Don’s Party (1976)

“What’s that got to do with your hand on my bottom?”

In the Australian comedy, Don’s Party, it’s election night, 1969. Don Henderson (John Hargreaves), a university professor decides to hold a party, and he invites a wide assortment of friends–married couples, swinging singles, and a newly separated man. Tensions are already obvious between Don and his wife, Kath (Jeanie Drynan) even before the party begins. But with the beer flowing, and opinions strongly divided on the results of the election, it doesn’t take long before the social niceties disintegrate.

Guests include: a volatile, jealous dentist, Evan (Kit Taylor), and his beautiful, slinky wife Kerry (Candy Raymond). The rambunctious, randy Cooley (Harold Hopkins) drags along his free-love minded 19 year old, Susan (Claire Binney). Stuffy pipe-smoking Simon (Graeme Blundell) attends with his naive wife, Jody (Veronic Lang). Mal (Ray Barrett) and his bitterly unhappy wife, Jenny (Pat Bishop) throw looks of unmistakable loathing at each other all evening. Mack (Graham Kennedy) has just separated from his wife, and he brings along a large naked photograph of the wife, so that she can maintain a presence at the party too. Mack, it seems, has a nasty little habit involving cameras.

The truly great thing about this film is the manner in which it captures human behaviour in social situations. Jody, for example, at the beginning of the film, is the most attractive woman at the party. The men gather around her like flies, luring her away from her husband, and subtly laying the groundwork for a series of sly, emasculating digs at her socially inept and passive husband. When Kerry and her husband show up, the resident males try the same tactics with her husband, but his explosive reaction signals their temporary retreat. While the married women fuss over Simon’s admirable characteristics, they can’t help but loudly compare their husbands’ inadequacies as providers, etc. The film maintains an intimate atmosphere throughout, and the setting–Don’s House, reinforces this. The film, directed by Bruce Beresford, is adapted from a successful stage play, and it’s really a very funny, excellent portrayal of bored married couples who are unleashed for a night of fun and fighting. The DVD quality is ok–not great, but then the film was made in the 70s.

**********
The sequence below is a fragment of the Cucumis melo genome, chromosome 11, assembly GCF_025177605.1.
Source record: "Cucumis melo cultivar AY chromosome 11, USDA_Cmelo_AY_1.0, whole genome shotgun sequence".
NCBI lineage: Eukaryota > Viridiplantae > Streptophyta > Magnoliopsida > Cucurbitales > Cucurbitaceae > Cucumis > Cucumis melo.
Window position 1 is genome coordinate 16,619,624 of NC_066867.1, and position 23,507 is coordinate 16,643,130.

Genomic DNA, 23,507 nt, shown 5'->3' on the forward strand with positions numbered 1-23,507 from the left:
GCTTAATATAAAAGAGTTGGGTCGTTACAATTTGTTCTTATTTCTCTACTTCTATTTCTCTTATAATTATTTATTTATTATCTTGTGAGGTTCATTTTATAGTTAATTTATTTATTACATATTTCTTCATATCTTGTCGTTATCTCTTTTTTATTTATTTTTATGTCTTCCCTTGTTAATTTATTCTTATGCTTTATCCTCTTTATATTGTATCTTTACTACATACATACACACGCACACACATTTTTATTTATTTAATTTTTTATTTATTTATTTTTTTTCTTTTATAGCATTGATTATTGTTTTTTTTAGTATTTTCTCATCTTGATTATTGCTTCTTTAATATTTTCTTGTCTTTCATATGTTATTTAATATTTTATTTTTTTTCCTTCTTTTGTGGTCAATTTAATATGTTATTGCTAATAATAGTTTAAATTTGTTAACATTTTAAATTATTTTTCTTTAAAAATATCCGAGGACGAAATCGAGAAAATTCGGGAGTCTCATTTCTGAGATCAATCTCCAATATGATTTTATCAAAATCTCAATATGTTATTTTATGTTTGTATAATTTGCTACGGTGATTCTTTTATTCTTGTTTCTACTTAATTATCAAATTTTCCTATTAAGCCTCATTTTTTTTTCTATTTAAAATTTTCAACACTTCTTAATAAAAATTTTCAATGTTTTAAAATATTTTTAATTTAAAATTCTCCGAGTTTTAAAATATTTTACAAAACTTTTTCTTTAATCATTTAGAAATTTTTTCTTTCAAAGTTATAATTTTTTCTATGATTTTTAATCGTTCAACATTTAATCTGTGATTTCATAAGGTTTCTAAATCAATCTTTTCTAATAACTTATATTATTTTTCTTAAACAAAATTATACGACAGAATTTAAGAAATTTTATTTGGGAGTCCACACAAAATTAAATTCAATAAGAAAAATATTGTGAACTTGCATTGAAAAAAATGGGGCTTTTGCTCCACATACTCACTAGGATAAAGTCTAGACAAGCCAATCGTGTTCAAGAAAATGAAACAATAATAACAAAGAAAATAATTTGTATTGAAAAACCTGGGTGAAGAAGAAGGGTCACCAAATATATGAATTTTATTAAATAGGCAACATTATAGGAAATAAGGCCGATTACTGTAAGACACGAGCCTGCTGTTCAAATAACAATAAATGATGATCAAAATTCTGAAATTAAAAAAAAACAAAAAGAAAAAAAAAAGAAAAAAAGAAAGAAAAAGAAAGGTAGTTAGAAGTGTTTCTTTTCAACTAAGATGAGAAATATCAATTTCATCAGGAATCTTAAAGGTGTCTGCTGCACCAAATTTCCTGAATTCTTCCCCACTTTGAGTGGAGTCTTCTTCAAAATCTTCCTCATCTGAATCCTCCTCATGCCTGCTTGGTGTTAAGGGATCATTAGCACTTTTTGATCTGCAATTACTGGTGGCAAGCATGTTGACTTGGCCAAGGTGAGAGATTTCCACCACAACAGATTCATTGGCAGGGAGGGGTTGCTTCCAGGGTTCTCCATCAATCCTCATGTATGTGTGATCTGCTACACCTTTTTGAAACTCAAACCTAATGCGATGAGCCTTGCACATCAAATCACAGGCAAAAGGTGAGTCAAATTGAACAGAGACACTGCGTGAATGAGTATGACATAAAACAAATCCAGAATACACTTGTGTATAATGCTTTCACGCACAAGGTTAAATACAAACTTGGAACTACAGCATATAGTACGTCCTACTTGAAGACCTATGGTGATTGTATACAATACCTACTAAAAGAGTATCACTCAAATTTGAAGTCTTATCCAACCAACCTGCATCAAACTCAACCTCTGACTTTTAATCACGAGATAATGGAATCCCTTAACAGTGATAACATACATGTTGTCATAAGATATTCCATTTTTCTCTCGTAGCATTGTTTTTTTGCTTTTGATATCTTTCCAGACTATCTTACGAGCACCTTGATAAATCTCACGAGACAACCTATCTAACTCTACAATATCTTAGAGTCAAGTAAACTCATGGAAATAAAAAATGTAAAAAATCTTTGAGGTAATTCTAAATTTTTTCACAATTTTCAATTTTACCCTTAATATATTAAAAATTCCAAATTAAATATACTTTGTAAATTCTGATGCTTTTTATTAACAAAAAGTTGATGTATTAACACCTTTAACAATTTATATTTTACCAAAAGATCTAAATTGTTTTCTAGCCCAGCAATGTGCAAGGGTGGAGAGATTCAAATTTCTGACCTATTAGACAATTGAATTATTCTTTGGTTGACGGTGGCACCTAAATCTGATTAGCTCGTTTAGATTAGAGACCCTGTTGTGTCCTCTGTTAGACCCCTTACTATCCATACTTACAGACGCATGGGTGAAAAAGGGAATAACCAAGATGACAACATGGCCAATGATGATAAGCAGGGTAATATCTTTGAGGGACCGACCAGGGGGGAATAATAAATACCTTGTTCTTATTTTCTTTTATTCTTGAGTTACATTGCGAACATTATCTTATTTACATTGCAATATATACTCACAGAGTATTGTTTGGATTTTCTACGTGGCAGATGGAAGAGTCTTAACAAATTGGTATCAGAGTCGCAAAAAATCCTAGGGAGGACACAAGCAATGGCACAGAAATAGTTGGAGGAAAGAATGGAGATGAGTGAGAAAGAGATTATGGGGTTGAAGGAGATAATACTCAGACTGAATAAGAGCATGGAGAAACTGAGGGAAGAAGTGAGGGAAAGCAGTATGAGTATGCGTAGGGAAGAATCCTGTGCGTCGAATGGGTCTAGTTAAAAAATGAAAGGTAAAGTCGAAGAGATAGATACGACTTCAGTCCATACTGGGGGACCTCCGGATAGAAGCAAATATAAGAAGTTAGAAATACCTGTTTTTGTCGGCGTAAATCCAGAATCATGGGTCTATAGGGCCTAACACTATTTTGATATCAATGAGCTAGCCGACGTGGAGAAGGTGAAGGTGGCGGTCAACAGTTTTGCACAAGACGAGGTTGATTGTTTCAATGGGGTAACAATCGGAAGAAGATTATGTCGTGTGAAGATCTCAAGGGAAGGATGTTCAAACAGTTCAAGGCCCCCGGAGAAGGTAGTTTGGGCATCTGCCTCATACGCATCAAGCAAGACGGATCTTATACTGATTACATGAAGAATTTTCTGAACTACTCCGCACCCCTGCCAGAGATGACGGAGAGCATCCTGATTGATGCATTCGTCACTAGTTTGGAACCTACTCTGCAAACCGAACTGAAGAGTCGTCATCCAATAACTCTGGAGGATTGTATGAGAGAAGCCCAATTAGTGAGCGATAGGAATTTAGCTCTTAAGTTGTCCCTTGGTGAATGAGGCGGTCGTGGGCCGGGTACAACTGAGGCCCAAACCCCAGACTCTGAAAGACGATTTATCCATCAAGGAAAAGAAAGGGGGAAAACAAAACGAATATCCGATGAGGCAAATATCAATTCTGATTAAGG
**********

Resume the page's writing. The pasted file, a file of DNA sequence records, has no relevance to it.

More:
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Filed under Australia, Comedy

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